The city of La Crosse will not join a proposed district to manage sewer services under a resolution introduced by Mayor Tim Kabat for consideration Thursday by the Common Council.
After analyzing the proposal with city staff for several months, the mayor fast-tracked the resolution opposing joining the metropolitan sewerage district proposed by the cities of Onalaska and La Crescent.
“We wanted to make sure folks understood where the city of La Crosse was coming from even before the DNR called the hearing,” Kabat said.
La Crosse provides sewage treatment services to neighboring municipalities including Onalaska, La Crescent, Shelby and Campbell at its Isle La Plume facility.
If the district moves forward and La Crosse joined, each municipality that agreed to join would have a representative on a five-member commission, which would decide on the levels of service and methodologies for sewage treatment and the future of the facility.
Onalaska city administrator Eric Rindfleisch proposed the district as a way to improve regionalization and give all municipalities an equal say in rates, technical improvements and financial aspects of the facility.
Rindfleisch was disappointed and frustrated Tuesday to see Kabat’s resolution, criticizing La Crosse city officials for what he sees as denying Onalaska’s regionalization proposals, while rushing forward on the La Crosse Center and denying Onalaska the chance to consider funding before moving forward.
“To me, it just seems odd,” Rindfleisch said.
Rindfleisch said he would have preferred more conversation and fewer delays, adding that Onalaska never received official word on whether the municipality would have a say in the La Crosse Center’s future and a seat on its board.
“I think they’ve really shown their true colors here,” Rindfleisch said.
Rindfleisch pointed to Kabat’s emphasis on finding ways to ease the tax burden on La Crosse city residents, saying true regionalization required creating mutually beneficial arrangements.
“That’s not regionalization. That’s assigning cost outside the city of La Crosse,” Rindfleisch said.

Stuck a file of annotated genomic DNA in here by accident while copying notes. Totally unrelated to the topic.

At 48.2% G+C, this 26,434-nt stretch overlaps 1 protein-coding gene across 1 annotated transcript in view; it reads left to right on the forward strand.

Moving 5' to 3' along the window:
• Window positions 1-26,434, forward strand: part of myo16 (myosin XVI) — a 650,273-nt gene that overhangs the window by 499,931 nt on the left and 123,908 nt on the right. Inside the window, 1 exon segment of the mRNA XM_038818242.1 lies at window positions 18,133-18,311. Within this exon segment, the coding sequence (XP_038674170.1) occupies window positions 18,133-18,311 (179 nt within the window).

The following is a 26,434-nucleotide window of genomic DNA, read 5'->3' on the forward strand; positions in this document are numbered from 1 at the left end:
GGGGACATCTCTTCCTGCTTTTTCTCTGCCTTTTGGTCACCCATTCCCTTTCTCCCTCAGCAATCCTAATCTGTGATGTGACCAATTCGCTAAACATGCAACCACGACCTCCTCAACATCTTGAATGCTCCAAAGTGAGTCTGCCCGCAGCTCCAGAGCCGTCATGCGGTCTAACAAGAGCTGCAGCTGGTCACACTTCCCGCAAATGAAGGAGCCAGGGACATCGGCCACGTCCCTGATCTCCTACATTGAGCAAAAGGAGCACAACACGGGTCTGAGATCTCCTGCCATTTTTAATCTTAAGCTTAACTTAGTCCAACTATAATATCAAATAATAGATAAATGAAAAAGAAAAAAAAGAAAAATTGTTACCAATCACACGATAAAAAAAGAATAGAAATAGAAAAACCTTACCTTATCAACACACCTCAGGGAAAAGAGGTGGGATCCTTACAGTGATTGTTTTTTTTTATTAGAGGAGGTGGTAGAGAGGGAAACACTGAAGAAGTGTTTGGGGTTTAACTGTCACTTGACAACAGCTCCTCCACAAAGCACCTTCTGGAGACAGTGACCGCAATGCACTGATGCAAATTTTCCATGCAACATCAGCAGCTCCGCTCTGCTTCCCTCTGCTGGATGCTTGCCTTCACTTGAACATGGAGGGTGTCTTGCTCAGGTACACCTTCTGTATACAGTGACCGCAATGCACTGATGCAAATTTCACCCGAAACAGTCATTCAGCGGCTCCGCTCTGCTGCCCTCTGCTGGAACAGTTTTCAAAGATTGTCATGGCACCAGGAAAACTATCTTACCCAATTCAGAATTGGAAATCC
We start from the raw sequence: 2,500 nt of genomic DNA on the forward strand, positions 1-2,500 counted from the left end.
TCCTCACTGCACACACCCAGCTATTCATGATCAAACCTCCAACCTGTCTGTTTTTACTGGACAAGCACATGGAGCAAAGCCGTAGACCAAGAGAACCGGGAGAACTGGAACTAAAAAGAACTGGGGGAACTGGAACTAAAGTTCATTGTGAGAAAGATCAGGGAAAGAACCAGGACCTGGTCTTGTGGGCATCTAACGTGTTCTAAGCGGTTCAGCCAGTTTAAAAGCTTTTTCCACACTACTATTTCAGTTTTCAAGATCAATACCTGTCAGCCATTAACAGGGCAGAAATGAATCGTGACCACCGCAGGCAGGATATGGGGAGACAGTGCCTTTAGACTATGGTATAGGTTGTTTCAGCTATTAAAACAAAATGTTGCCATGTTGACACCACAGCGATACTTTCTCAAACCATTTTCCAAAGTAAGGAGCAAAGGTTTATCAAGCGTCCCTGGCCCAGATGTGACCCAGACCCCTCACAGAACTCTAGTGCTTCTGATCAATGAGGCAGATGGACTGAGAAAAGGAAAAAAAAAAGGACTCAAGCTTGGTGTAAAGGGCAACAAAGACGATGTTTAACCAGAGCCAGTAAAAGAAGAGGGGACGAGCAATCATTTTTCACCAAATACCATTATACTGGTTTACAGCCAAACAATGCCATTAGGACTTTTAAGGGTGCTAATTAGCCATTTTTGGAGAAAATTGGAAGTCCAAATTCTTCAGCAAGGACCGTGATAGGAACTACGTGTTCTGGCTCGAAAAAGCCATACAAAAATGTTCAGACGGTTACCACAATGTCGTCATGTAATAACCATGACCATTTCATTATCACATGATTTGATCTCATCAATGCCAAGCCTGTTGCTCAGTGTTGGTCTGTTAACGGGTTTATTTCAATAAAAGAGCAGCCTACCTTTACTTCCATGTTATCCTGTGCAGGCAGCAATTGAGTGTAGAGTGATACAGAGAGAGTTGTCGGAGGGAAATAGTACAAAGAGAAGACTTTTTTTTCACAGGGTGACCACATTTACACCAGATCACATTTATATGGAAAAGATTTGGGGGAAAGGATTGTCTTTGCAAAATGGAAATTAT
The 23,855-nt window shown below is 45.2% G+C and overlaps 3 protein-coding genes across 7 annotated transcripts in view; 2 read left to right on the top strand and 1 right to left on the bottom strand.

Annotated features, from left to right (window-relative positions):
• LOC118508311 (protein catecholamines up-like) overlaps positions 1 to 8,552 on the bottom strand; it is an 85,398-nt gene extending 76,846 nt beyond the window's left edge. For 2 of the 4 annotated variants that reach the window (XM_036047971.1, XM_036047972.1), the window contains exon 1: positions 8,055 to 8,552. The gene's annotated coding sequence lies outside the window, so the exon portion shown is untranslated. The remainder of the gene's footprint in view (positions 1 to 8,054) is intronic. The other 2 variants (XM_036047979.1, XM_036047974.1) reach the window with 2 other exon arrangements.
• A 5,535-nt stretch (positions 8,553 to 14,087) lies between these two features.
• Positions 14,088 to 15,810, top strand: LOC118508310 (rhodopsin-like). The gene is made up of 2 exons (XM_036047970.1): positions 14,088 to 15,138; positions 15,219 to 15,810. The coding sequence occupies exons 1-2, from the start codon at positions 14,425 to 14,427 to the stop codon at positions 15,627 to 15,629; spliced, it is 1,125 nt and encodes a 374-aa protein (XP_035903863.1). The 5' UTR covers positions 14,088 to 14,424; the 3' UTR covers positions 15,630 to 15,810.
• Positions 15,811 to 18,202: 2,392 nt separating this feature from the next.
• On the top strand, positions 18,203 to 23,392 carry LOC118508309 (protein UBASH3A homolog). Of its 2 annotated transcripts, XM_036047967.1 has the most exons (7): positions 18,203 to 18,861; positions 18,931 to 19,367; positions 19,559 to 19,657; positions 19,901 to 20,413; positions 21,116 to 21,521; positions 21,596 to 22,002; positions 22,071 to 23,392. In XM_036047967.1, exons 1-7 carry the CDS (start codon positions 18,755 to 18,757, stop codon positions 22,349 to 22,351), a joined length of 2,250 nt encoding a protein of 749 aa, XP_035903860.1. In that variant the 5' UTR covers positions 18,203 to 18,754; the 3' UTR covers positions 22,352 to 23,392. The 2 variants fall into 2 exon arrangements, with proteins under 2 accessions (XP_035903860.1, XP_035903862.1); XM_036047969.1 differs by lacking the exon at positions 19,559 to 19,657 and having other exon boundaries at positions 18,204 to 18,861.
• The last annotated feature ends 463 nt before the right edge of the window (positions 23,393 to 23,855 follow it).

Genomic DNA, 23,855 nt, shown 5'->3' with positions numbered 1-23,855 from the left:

With the contractual services, the sewage treatment facility is already a regional service, Kabat said.
“It is the largest regional service that is provided, so I guess I would say that comment is totally upside down,” Kabat said.
Kabat doesn’t believe a change in management of the city facility would be wise.
“Our plant has been maintained and operated at a very high level, and we continue to exceed all the standards as far as protecting water quality and all those things,” Kabat said.
While there are upcoming challenges like how to deal with disposing of biosolids and limiting phosphorous output, he said the plant’s operation has been excellent and cost-effective throughout its history.
If the city of La Crosse joined, it would also be required to turn over the plant — built in 1936 and expanded by the city in 1958 and 1972 — to the district. It’s also been paying for regular improvements since then and has plans in the works for a $40 million update to stay in compliance with phosphorous output regulations.
“These are assets that the city has invested in and we’re not going to just, in essence, turn those over as part of this plan,” Kabat said.
Kabat added that he wanted to get the question of La Crosse’s interest or lack thereof in the sewerage district out of the way so the city could proceed with negotiating sanitary sewer agreements with Shelby and Onalaska, as well as the boundary agreement with Shelby.
“We had to pull resources off of that and put it on the metropolitan sewerage district,” he said.
Without La Crosse, the members of the district would negotiate as a group for sewage services.
The La Crosse Common Council will have the final say on Thursday.
“They can vote it down, then nothing happens,” Rindfleisch said.